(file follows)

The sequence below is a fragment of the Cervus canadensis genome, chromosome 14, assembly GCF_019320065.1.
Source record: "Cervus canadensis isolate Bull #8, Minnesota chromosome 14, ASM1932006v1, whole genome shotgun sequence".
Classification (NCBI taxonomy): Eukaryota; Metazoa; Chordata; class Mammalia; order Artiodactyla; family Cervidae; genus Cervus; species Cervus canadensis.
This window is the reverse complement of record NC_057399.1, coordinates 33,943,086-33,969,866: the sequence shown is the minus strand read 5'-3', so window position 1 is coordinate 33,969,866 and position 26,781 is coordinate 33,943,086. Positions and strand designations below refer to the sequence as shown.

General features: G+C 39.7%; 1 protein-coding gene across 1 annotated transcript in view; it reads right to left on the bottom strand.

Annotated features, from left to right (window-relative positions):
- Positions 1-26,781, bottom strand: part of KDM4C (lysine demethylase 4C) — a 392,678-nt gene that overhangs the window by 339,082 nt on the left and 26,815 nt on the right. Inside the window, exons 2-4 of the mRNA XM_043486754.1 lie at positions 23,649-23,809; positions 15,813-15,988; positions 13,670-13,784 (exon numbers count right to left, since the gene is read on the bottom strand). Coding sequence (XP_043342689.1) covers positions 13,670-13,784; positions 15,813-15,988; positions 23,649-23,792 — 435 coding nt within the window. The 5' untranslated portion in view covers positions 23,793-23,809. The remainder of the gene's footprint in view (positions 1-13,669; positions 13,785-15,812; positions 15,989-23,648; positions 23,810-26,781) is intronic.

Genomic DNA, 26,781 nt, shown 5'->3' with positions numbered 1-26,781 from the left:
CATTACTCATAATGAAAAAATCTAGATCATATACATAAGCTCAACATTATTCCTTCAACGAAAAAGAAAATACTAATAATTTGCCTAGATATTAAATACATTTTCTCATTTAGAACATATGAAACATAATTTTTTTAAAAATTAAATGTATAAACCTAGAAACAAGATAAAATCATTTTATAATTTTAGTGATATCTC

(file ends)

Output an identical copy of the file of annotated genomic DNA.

The sequence below is a fragment of the Cervus canadensis genome, chromosome 14, assembly GCF_019320065.1.
Source record: "Cervus canadensis isolate Bull #8, Minnesota chromosome 14, ASM1932006v1, whole genome shotgun sequence".
Classification (NCBI taxonomy): Eukaryota; Metazoa; Chordata; class Mammalia; order Artiodactyla; family Cervidae; genus Cervus; species Cervus canadensis.
This window is the reverse complement of record NC_057399.1, coordinates 33,943,086-33,969,866: the sequence shown is the minus strand read 5'-3', so window position 1 is coordinate 33,969,866 and position 26,781 is coordinate 33,943,086. Positions and strand designations below refer to the sequence as shown.

General features: G+C 39.7%; 1 protein-coding gene across 1 annotated transcript in view; it reads right to left on the bottom strand.

Annotated features, from left to right (window-relative positions):
- Positions 1-26,781, bottom strand: part of KDM4C (lysine demethylase 4C) — a 392,678-nt gene that overhangs the window by 339,082 nt on the left and 26,815 nt on the right. Inside the window, exons 2-4 of the mRNA XM_043486754.1 lie at positions 23,649-23,809; positions 15,813-15,988; positions 13,670-13,784 (exon numbers count right to left, since the gene is read on the bottom strand). Coding sequence (XP_043342689.1) covers positions 13,670-13,784; positions 15,813-15,988; positions 23,649-23,792 — 435 coding nt within the window. The 5' untranslated portion in view covers positions 23,793-23,809. The remainder of the gene's footprint in view (positions 1-13,669; positions 13,785-15,812; positions 15,989-23,648; positions 23,810-26,781) is intronic.

Genomic DNA, 26,781 nt, shown 5'->3' with positions numbered 1-26,781 from the left:
CATTACTCATAATGAAAAAATCTAGATCATATACATAAGCTCAACATTATTCCTTCAACGAAAAAGAAAATACTAATAATTTGCCTAGATATTAAATACATTTTCTCATTTAGAACATATGAAACATAATTTTTTTAAAAATTAAATGTATAAACCTAGAAACAAGATAAAATCATTTTATAATTTTAGTGATATCTC